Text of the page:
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PopEntertainment.com > Reviews > Movie Reviews > The Wedding Date

MOVIE REVIEWS

THE WEDDING DATE (2005)

Starring Debra Messing, Dermot Mulroney, Amy Adams, Jack Davenport, Sarah Parish, Jeremy Sheffield, Peter Egan, Holland Taylor, Jolyon James, C. Gerod Harris, Martin Barrett, Jay Simon, Danielle Lewis, Ivana Horvat, Linda Dobell and Helen Lindsay.

Screenplay by Dana Fox.

Directed by Clare Kilner.

Distributed by Gold Circle Films.  90 minutes.  Rated PG-13.

The Wedding Date

No one will ever admit to it, but most of the time, weddings are pretty miserable places to be.  There is too much drinking, too much eating, the chicken dance, talking to people you don't want to know, envy, fawning over the bride and the electric slide.  No one really enjoys them except for the participants, and even they often don't feel they live up to the hype.

Nonetheless, anytime Hollywood wants to create a "date movie" (a.k.a. a movie that women drag their boyfriends to), it never hurts to have the word "wedding" or "marriage" in the title.  It's a cottage industry now, just say the term and the women are in line. 

There have been a lot of them through the multiplexes in recent years – good ones (Four Weddings and a Funeral, My Best Friend's Wedding, The Wedding Banquet), okay ones (The Wedding Singer, Muriel's Wedding) and bad ones (My Big Fat Greek Wedding, American Wedding, The Wedding Planner, the remake of The In-Laws and way too many others.)

Sadly, The Wedding Date is not one of the better ones.  It's not unbearable, mind you, just very predictable and kind of dull (just like a real wedding!).

The Wedding Date is meant as star Debra Messing's (from TV's Will & Grace) movie coming out party – her first starring role in a romantic comedy, though she had supporting roles in Along Came Polly (with her in yet another wedding scene!), The Mothman Prophecies and Hollywood Ending.  While Messing is charming and likable in the role, she hasn't learned what so many other sitcom stars who have made the leap also haven't discovered – if people can see you for free on TV you have to bring something new to the table for them to shell out money to see you on the big screen.  Although her character's name is Kat, and she works for Virgin Atlantic Airways rather than doing interior design and she doesn't live with a gay man, Messing is once again essentially playing Grace.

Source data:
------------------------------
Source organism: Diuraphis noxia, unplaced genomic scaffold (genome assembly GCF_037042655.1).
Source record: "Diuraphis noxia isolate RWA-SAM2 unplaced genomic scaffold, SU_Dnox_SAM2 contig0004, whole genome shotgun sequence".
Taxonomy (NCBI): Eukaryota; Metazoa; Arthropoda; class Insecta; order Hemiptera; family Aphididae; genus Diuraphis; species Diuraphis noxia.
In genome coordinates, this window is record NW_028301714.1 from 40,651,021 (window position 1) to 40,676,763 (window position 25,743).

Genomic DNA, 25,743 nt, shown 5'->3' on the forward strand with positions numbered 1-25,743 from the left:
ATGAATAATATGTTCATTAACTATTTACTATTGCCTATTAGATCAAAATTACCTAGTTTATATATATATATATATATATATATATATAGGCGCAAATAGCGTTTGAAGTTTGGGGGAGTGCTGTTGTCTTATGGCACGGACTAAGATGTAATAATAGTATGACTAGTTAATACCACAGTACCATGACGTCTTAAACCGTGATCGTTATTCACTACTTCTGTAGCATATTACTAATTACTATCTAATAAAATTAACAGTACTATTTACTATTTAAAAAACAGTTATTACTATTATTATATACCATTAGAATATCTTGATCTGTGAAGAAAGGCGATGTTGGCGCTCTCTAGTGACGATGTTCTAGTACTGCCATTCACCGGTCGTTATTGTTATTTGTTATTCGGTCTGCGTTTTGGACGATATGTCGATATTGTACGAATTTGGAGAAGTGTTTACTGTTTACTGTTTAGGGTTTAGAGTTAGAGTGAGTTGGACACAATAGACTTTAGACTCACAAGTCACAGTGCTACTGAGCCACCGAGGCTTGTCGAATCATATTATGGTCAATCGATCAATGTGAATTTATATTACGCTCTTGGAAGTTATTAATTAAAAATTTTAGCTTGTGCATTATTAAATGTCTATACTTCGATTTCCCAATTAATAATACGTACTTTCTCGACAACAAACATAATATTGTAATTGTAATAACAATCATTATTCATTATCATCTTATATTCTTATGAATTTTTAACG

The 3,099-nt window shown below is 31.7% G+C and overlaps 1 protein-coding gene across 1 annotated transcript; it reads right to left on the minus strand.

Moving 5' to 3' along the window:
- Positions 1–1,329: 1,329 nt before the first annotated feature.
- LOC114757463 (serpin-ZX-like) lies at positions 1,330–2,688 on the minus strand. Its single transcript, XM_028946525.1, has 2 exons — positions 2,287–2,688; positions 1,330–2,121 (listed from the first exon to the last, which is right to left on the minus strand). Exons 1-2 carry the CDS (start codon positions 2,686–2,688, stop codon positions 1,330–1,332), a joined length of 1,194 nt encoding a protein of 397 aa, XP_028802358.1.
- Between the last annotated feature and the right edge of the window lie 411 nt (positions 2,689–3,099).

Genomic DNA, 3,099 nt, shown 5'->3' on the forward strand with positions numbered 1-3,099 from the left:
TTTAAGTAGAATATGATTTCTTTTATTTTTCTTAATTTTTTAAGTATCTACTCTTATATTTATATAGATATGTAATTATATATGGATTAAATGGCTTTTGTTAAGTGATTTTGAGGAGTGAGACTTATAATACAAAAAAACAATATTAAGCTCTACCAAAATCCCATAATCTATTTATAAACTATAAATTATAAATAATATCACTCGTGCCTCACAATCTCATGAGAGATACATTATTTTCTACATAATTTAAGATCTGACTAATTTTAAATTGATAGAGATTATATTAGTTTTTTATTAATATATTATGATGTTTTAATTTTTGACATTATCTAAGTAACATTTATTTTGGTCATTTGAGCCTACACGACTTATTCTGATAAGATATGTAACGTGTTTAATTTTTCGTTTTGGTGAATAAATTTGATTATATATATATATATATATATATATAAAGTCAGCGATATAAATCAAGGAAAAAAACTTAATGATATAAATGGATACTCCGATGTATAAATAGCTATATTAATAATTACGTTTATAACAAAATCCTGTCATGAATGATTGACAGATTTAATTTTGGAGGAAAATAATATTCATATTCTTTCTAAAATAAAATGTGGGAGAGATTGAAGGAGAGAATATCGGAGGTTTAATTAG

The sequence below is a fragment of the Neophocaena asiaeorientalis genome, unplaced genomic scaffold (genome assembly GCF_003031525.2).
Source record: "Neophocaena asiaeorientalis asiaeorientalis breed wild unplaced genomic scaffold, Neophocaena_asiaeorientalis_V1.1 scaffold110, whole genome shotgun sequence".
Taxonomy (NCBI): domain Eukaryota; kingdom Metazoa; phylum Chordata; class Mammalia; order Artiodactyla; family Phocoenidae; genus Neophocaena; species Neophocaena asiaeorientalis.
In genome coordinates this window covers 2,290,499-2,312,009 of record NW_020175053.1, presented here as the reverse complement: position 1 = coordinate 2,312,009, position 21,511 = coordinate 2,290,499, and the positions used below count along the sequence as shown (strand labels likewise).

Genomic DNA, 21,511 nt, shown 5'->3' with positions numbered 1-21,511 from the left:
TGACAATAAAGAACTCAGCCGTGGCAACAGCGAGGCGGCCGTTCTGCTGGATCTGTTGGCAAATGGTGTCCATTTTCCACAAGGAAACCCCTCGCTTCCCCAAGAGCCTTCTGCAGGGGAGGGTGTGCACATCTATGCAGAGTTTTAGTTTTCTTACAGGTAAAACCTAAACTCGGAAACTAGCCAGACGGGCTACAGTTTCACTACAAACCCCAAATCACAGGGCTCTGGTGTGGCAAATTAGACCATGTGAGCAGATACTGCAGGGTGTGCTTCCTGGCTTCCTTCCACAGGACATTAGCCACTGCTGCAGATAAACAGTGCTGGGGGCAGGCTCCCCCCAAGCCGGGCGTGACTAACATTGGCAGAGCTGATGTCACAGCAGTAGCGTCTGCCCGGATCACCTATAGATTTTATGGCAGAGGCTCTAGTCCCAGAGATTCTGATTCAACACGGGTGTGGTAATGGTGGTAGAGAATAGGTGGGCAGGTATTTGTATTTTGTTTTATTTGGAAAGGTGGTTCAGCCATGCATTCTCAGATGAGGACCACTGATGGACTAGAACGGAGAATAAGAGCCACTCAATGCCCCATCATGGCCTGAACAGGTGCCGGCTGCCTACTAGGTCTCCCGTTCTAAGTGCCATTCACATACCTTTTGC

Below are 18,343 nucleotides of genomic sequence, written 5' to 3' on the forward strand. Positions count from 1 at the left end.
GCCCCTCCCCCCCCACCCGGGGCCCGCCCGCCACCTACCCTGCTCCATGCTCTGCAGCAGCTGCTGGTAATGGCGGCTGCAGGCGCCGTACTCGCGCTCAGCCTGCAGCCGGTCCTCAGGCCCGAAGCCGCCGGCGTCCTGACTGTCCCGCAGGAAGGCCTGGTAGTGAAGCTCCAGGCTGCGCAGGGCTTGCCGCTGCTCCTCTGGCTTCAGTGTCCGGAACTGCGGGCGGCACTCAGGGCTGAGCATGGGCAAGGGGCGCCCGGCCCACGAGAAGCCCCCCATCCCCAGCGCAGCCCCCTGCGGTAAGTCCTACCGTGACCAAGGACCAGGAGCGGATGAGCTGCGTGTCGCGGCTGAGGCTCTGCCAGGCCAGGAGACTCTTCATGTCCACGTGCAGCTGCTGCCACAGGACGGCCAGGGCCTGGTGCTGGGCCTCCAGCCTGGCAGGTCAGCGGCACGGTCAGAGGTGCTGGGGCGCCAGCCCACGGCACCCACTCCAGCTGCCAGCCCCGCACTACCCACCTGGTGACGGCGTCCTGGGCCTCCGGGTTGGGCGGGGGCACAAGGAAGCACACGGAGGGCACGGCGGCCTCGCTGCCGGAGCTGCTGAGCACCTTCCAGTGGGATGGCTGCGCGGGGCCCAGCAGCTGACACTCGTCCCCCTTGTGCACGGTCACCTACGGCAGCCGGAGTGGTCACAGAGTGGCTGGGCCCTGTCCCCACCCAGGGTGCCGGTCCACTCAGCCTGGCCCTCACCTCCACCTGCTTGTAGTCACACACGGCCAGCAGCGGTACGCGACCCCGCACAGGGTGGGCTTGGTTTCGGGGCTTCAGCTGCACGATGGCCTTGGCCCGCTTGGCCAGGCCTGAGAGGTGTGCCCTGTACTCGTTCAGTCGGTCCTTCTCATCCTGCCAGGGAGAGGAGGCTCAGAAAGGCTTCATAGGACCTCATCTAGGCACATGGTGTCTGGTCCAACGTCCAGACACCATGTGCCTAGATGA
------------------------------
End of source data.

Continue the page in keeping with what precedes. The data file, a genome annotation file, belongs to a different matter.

The storyline is just a bit odd too, almost an inversion of Pretty Woman.  Kat is a beautiful, neurotic, lonely career woman who is invited to her younger half-sister's wedding in London.  Adding to the humiliation that she is older and still unattached is the fact that her former fiancé is the best man.  Her insensitive mother adds to the pressure by nagging her about being single and miserable.  (Mom is Holland Taylor, who is usually funny but ALWAYS plays this same role... couldn't she play a nice, thoughtful mother just once?)

Kat decides, as most people do when invited to a wedding they don't want to go to, to show them all by bringing the greatest date possible.  However, she steps away from protocol by deciding to hire a male escort to play her lover.  Kat is way too smart, way too beautiful, way too efficient to have to pay a gigolo sight-unseen to go to a wedding with her.  She would do what any other single New York career woman would do in the situation – invite a gay friend to pose as her boyfriend.

However, we are supposed to believe that Nick (Dermot Mulroney) is an abnormally smart and sensitive paid escort; after all he wrote a story on his experiences for The New Yorker.  He has chiseled, handsome looks, is charming, has a great butt, can get along with pretty much anyone, and says romantic (but ridiculous) things like, "I think I would miss you even if I never had met you." 

This is Mulroney's second wedding movie (he was the male lead in the much superior My Best Friend's Wedding) and while he has an easy, polished charm, you get the feeling that he is phoning it in.  However, of course, Kat's family and friends immediately fall in love with him.  The former fiancé appears to be suitably devastated that Kat is with Nick.  It is all going as planned. 

And then she goes and falls in love with Nick.  That is no real surprise.  What is a bit of surprise is that this polished sex worker, a man who has made a career out of charming women without feeling anything for them, falls in love with his pretty, sweet, overanxious, needy client.

There are some needless complications towards the end which cause Kat and Nick to break up.  He takes offense when she isn't sure whether she is supposed to pay him for sex (a reasonable confusion considering how they met).  She gets angry when he finds out a secret about the bride and her ex and he doesn't tell her. 

If you have any doubt about how it will all work out, then you have never seen a romantic comedy.  Love conquers all, the bad guy gets his comeuppance and even the horny bridesmaid gets lucky.  Just like a real wedding.  (2/05)

Alex Diamond

Copyright ©2005 PopEntertainment.com. All rights reserved. Posted: February 1, 2005.

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Copyright ©2005  PopEntertainment.comAll rights reserved. Posted: February 1, 2005.

 

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